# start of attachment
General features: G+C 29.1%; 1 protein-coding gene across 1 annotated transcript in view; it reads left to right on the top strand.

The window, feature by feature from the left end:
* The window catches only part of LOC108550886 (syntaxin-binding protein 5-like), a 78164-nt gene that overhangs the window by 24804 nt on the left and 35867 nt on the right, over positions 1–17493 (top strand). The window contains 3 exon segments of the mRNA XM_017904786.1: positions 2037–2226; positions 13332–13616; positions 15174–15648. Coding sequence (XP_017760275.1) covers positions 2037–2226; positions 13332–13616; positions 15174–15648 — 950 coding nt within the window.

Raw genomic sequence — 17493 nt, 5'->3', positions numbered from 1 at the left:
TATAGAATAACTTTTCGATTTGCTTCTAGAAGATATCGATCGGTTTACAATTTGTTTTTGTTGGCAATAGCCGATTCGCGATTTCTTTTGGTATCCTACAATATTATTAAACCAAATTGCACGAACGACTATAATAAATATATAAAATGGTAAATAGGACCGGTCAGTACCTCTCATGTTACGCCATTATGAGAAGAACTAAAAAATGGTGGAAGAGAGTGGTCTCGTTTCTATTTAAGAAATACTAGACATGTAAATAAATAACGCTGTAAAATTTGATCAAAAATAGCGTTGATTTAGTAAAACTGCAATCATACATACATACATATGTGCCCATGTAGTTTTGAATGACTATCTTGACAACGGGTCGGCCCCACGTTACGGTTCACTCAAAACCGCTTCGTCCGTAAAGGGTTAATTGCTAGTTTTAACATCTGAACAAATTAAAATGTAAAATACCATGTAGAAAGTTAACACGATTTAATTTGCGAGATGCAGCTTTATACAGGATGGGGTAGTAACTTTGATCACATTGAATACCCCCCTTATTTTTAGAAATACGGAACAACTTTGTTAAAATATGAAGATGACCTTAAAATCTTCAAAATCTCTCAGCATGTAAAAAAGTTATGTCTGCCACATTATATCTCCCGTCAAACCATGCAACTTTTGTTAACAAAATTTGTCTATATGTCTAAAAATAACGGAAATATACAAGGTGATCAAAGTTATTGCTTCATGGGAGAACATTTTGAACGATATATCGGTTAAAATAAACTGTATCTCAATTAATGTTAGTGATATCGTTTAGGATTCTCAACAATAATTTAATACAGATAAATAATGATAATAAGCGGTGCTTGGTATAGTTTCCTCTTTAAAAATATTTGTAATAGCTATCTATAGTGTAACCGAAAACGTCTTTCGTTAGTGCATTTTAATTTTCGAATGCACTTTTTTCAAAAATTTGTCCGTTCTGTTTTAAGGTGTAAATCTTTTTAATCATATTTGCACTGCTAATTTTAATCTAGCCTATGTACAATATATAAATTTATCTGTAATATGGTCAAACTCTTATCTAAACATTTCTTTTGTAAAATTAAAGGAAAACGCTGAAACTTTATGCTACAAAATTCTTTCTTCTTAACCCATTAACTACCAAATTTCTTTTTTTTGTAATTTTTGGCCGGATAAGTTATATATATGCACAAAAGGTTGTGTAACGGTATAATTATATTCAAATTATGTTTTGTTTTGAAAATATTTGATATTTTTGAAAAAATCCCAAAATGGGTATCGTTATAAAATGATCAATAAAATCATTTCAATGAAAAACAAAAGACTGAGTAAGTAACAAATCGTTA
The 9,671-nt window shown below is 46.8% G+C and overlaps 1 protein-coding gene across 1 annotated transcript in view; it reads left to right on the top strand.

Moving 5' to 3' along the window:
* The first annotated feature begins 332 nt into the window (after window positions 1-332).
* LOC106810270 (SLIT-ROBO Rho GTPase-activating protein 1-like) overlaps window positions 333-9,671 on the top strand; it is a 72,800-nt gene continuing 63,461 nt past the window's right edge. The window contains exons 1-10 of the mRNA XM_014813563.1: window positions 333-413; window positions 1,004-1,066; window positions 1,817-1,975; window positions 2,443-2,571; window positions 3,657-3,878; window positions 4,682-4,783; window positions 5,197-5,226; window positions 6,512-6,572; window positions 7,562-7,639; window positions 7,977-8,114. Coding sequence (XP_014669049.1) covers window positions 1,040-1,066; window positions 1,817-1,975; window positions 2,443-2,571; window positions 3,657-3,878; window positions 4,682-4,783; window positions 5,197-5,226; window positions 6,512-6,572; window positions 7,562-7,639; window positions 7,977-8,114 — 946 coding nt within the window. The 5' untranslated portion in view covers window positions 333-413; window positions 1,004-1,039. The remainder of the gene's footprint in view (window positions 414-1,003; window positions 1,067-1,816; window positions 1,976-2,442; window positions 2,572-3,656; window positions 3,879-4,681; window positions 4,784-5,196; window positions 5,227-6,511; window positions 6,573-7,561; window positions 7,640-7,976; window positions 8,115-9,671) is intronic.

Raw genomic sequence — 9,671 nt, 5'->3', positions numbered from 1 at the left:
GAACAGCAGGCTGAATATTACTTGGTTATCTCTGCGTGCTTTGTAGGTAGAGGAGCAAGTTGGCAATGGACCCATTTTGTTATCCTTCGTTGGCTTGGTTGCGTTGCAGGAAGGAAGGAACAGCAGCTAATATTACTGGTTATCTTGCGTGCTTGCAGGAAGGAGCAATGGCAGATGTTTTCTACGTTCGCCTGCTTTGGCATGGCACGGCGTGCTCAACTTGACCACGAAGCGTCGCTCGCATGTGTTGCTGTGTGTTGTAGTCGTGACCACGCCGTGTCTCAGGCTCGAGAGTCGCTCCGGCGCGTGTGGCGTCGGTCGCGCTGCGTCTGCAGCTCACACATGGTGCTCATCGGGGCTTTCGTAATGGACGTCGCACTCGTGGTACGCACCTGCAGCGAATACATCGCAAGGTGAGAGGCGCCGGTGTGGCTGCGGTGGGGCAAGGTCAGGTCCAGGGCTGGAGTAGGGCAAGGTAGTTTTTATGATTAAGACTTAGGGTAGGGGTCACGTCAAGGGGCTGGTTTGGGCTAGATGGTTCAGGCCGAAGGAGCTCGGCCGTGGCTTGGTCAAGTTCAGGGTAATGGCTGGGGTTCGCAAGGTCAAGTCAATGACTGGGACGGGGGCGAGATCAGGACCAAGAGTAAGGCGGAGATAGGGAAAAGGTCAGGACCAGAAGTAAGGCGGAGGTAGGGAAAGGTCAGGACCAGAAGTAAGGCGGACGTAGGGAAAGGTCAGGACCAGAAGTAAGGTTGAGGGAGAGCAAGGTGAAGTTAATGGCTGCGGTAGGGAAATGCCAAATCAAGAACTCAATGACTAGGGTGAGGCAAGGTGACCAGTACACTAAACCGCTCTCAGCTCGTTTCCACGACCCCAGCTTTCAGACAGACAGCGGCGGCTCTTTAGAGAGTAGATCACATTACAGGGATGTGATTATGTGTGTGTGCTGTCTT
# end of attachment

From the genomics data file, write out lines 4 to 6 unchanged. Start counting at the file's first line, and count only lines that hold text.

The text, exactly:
Raw genomic sequence — 17493 nt, 5'->3', positions numbered from 1 at the left:
TATAGAATAACTTTTCGATTTGCTTCTAGAAGATATCGATCGGTTTACAATTTGTTTTTGTTGGCAATAGCCGATTCGCGATTTCTTTTGGTATCCTACAATATTATTAAACCAAATTGCACGAACGACTATAATAAATATATAAAATGGTAAATAGGACCGGTCAGTACCTCTCATGTTACGCCATTATGAGAAGAACTAAAAAATGGTGGAAGAGAGTGGTCTCGTTTCTATTTAAGAAATACTAGACATGTAAATAAATAACGCTGTAAAATTTGATCAAAAATAGCGTTGATTTAGTAAAACTGCAATCATACATACATACATATGTGCCCATGTAGTTTTGAATGACTATCTTGACAACGGGTCGGCCCCACGTTACGGTTCACTCAAAACCGCTTCGTCCGTAAAGGGTTAATTGCTAGTTTTAACATCTGAACAAATTAAAATGTAAAATACCATGTAGAAAGTTAACACGATTTAATTTGCGAGATGCAGCTTTATACAGGATGGGGTAGTAACTTTGATCACATTGAATACCCCCCTTATTTTTAGAAATACGGAACAACTTTGTTAAAATATGAAGATGACCTTAAAATCTTCAAAATCTCTCAGCATGTAAAAAAGTTATGTCTGCCACATTATATCTCCCGTCAAACCATGCAACTTTTGTTAACAAAATTTGTCTATATGTCTAAAAATAACGGAAATATACAAGGTGATCAAAGTTATTGCTTCATGGGAGAACATTTTGAACGATATATCGGTTAAAATAAACTGTATCTCAATTAATGTTAGTGATATCGTTTAGGATTCTCAACAATAATTTAATACAGATAAATAATGATAATAAGCGGTGCTTGGTATAGTTTCCTCTTTAAAAATATTTGTAATAGCTATCTATAGTGTAACCGAAAACGTCTTTCGTTAGTGCATTTTAATTTTCGAATGCACTTTTTTCAAAAATTTGTCCGTTCTGTTTTAAGGTGTAAATCTTTTTAATCATATTTGCACTGCTAATTTTAATCTAGCCTATGTACAATATATAAATTTATCTGTAATATGGTCAAACTCTTATCTAAACATTTCTTTTGTAAAATTAAAGGAAAACGCTGAAACTTTATGCTACAAAATTCTTTCTTCTTAACCCATTAACTACCAAATTTCTTTTTTTTGTAATTTTTGGCCGGATAAGTTATATATATGCACAAAAGGTTGTGTAACGGTATAATTATATTCAAATTATGTTTTGTTTTGAAAATATTTGATATTTTTGAAAAAATCCCAAAATGGGTATCGTTATAAAATGATCAATAAAATCATTTCAATGAAAAACAAAAGACTGAGTAAGTAACAAATCGTTA
The 9,671-nt window shown below is 46.8% G+C and overlaps 1 protein-coding gene across 1 annotated transcript in view; it reads left to right on the top strand.